I watched as a coil of white plastic was pulled off of a spool into the plywood frame, forced into a metal head, and squeezed out, partially melted, onto a the smooth metal surface that moved in precise circles. Layer after layer of thin melted plastic slowly gave shape to a round object. When it was finished, the Makerbot Vulcan pushed the round object out onto the table, where it landed with a soft bounce. I picked it up and slid it on. It stretched over my hand and slipped on like a bracelet, my first piece of 3D printed jewelry.
I was at the 3D printer Survey hosted by StudentRND. I’d sent a link to my coworker Scott the week before about how 3D printing is changing our economy. Scott, who hadn’t realized how far 3D technology has progressed in the past year, immediately caught the bug. We started talking about chipping in to buy a 3D printer together. The 3D Printer Survey looked like the perfect chance to experience consumer level 3D printers and possibly make a decision on which 3D printer we wanted to buy.
At the survey, Craig Zupke presented a useful prezi titled ‘Your Path To a 3D printer.’ He talked about the inverse relationship of price to maintenance. Basically, you can get a 3D printer for $500 if you’re willing to build it from scratch and maintain it yourself. Otherwise, plan on shelling out $12-$15K. One of the things that makes these printers more affordable is that they are self-replicating. Once you have one, you can print out up to 80% of the parts for another one.
Reprap.org is the main site for self-replicating 3D printers. The first self-replicating 3D printer came out in 2008, and since then growth has been exponential, as makers modify and improve on the open-source designs.
Currently, there are only a handful of 3D printers available at consumer price-points. The Makerbot printer is probably the most famous. Emmett, creator of the famous ‘gear-heart’ design, showed us his two printers, the Vulcan and the Venus. The Vulcan was one of the very first 3D printers, and it prints its own upgrades. The automated build platform was one of the upgrades, and it makes it easy to mass-print 3D parts. Emmett was mass-printing bracelets as we watched.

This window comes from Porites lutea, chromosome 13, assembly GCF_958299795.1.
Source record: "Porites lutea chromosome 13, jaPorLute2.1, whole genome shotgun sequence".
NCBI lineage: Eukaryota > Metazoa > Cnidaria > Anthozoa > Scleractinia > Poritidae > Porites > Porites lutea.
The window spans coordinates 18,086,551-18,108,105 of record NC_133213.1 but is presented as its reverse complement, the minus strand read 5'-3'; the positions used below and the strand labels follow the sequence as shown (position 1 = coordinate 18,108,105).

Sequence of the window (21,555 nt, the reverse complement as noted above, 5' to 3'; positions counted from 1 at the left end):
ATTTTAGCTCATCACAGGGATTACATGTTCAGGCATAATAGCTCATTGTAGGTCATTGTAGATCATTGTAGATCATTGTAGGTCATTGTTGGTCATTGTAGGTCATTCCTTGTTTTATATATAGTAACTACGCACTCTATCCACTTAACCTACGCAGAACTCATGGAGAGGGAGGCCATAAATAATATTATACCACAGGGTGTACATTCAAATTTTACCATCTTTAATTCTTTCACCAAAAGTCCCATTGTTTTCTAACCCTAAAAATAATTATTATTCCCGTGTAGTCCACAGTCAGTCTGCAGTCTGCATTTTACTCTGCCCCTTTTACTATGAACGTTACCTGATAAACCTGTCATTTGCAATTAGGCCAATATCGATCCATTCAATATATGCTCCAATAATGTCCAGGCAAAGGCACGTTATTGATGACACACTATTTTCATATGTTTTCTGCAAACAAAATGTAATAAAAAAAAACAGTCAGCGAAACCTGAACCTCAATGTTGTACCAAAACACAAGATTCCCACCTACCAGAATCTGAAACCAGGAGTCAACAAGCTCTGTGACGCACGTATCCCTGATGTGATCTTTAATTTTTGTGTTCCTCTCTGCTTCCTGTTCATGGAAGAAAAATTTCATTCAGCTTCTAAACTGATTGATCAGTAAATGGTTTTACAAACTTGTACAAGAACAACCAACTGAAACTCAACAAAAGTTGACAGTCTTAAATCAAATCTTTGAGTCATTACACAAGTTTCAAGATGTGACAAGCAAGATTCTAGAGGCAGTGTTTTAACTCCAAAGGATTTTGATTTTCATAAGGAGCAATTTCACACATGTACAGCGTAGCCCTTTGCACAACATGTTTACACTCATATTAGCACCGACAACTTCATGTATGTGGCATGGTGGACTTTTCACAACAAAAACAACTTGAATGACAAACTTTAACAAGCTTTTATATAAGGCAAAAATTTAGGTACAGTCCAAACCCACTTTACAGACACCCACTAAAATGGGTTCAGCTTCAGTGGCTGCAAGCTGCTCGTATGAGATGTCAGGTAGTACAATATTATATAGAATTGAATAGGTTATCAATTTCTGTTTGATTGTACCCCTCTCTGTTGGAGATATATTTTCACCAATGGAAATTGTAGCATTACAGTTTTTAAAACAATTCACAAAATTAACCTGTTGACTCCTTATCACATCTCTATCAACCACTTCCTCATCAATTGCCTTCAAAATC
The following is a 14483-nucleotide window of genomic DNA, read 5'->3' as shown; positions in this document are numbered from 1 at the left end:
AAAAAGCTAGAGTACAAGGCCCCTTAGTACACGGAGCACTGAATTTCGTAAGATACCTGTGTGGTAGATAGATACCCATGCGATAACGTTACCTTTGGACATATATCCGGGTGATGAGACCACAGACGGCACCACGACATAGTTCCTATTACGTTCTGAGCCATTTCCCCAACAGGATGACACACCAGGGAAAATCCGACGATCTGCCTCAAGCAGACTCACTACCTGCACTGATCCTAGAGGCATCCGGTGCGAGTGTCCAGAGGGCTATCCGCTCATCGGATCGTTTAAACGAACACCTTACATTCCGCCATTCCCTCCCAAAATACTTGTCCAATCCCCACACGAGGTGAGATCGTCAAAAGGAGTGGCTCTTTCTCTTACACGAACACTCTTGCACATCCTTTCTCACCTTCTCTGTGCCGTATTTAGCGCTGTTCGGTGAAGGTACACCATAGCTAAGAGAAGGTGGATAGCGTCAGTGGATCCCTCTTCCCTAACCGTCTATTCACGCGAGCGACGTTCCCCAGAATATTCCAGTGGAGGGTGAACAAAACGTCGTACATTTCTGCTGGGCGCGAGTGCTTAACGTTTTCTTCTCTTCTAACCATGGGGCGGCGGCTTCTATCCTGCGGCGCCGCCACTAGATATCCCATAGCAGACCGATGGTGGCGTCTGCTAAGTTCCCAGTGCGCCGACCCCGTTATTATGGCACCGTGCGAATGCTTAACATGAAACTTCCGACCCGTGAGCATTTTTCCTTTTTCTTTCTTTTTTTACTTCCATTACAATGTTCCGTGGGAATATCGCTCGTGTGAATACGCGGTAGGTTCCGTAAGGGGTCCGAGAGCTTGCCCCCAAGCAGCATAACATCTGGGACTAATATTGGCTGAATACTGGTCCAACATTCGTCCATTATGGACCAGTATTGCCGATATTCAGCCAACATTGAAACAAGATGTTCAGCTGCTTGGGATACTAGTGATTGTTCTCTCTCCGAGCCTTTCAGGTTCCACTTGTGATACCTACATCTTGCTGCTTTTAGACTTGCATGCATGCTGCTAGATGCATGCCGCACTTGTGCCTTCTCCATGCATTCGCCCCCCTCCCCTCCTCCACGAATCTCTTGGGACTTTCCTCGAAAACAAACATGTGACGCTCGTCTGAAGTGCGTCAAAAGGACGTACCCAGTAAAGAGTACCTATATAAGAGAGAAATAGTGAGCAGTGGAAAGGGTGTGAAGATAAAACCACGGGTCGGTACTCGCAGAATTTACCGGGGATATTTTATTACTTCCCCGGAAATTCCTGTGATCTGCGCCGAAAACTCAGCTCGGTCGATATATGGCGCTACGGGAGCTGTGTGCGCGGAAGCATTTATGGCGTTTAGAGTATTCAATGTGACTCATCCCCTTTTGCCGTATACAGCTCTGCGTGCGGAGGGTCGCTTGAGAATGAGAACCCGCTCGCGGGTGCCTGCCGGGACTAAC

The Venus is a newer printer, and Emmett showed us how it could print 2 different colors of plastic at once, making multicolored objects. The precision and level of detail was impressive.
Another person had brought his Makerbot replicator. It’s similar to the Venus, and he praised the easy setup and ease of calibration. He also gave us a pro-tip: don’t use ALS plastic, use PLA. The plastic used in DIY 3D printers comes in a spool of thin tubing. ALS is the smelly, non-natural plastic that is used frequently in toy-making. PLA is a biodegradable, odorless plastic that needs less heat and does less wear and tear on the 3D printer.
Craig’s printer was a MendelMax and Craig had built it himself. He showed us some cool 3D models that he had created by scanning himself and his daughter using a sensor bar hooked up to his Nintendo (I think? I know you can also do this by using a Wiimote with Autodesk.)
Another woman showed off her Ultimaker printer. The objects that she showed us had an incredible level of detail, much finer than any of the other objects we’d seen printed on the other printers. Unfortunately, she told us, she couldn’t recommend Ultimaker as a company. Some of her parts didn’t work when the printer was first shipped, and they hadn’t given her a free replacement. Also, they are based in the Netherlands and are slightly pricier than most US based DIY printers.
Finally, Johann showed off his Rostock Printer. It literally is DIY – Johann designed and built it himself. He offers the plans for free at thingiverse.com/thing:17175 or reprap.org/wiki/Rostock.
He explained to us that the Rostock is named after the town he grew up in in Northern Germany. Johann was printing out parts for the second generation Rostock printer as we talked to him. He held up what he had built so far on the second version, a light-weight frame made of openbeam and printed plastic parts.
The first-generation Rostock was fast and worked beautifully. It can print objects as large as 12x14 inches and is incredibly sturdy and accurate. Unlike most of the other 3D printers that we’d seen, the engines, wiring, and arduino that power the whole thing are aesthetically tucked out of sight below the printer. All the parts, Johann told us, could be bought for $500. Scott and I were both impressed. We’re not buying a 3D printer yet, but I know that I’ll definitely be attending the next 3D printer Survey.